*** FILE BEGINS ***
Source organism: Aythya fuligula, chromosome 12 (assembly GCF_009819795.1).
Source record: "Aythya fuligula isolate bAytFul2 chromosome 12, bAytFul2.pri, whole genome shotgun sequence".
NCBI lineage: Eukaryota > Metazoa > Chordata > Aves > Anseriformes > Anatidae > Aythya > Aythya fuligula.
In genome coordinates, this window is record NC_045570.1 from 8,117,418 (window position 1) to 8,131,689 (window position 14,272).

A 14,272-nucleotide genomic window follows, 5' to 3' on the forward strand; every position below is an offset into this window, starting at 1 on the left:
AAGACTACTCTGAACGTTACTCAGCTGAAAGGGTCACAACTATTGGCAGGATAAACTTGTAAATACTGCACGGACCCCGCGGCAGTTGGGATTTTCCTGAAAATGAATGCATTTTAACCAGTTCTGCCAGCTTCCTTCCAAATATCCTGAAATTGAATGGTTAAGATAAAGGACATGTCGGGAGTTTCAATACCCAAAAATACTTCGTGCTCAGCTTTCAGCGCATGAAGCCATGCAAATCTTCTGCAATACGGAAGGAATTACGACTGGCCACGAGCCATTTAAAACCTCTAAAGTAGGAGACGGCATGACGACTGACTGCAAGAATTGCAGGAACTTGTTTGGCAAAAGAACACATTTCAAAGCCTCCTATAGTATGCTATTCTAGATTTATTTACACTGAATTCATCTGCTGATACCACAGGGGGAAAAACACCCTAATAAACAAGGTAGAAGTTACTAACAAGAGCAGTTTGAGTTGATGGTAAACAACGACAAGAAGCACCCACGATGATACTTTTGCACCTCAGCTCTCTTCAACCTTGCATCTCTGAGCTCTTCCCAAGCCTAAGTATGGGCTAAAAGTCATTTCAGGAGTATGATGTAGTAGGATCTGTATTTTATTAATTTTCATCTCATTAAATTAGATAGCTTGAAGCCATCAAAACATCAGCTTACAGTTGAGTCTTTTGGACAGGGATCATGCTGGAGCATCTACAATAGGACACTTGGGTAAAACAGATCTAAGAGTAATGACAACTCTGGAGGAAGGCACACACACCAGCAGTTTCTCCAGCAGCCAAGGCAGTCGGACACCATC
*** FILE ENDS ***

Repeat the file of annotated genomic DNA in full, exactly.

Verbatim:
Source organism: Aythya fuligula, chromosome 12 (assembly GCF_009819795.1).
Source record: "Aythya fuligula isolate bAytFul2 chromosome 12, bAytFul2.pri, whole genome shotgun sequence".
NCBI lineage: Eukaryota > Metazoa > Chordata > Aves > Anseriformes > Anatidae > Aythya > Aythya fuligula.
In genome coordinates, this window is record NC_045570.1 from 8,117,418 (window position 1) to 8,131,689 (window position 14,272).

A 14,272-nucleotide genomic window follows, 5' to 3' on the forward strand; every position below is an offset into this window, starting at 1 on the left:
AAGACTACTCTGAACGTTACTCAGCTGAAAGGGTCACAACTATTGGCAGGATAAACTTGTAAATACTGCACGGACCCCGCGGCAGTTGGGATTTTCCTGAAAATGAATGCATTTTAACCAGTTCTGCCAGCTTCCTTCCAAATATCCTGAAATTGAATGGTTAAGATAAAGGACATGTCGGGAGTTTCAATACCCAAAAATACTTCGTGCTCAGCTTTCAGCGCATGAAGCCATGCAAATCTTCTGCAATACGGAAGGAATTACGACTGGCCACGAGCCATTTAAAACCTCTAAAGTAGGAGACGGCATGACGACTGACTGCAAGAATTGCAGGAACTTGTTTGGCAAAAGAACACATTTCAAAGCCTCCTATAGTATGCTATTCTAGATTTATTTACACTGAATTCATCTGCTGATACCACAGGGGGAAAAACACCCTAATAAACAAGGTAGAAGTTACTAACAAGAGCAGTTTGAGTTGATGGTAAACAACGACAAGAAGCACCCACGATGATACTTTTGCACCTCAGCTCTCTTCAACCTTGCATCTCTGAGCTCTTCCCAAGCCTAAGTATGGGCTAAAAGTCATTTCAGGAGTATGATGTAGTAGGATCTGTATTTTATTAATTTTCATCTCATTAAATTAGATAGCTTGAAGCCATCAAAACATCAGCTTACAGTTGAGTCTTTTGGACAGGGATCATGCTGGAGCATCTACAATAGGACACTTGGGTAAAACAGATCTAAGAGTAATGACAACTCTGGAGGAAGGCACACACACCAGCAGTTTCTCCAGCAGCCAAGGCAGTCGGACACCATC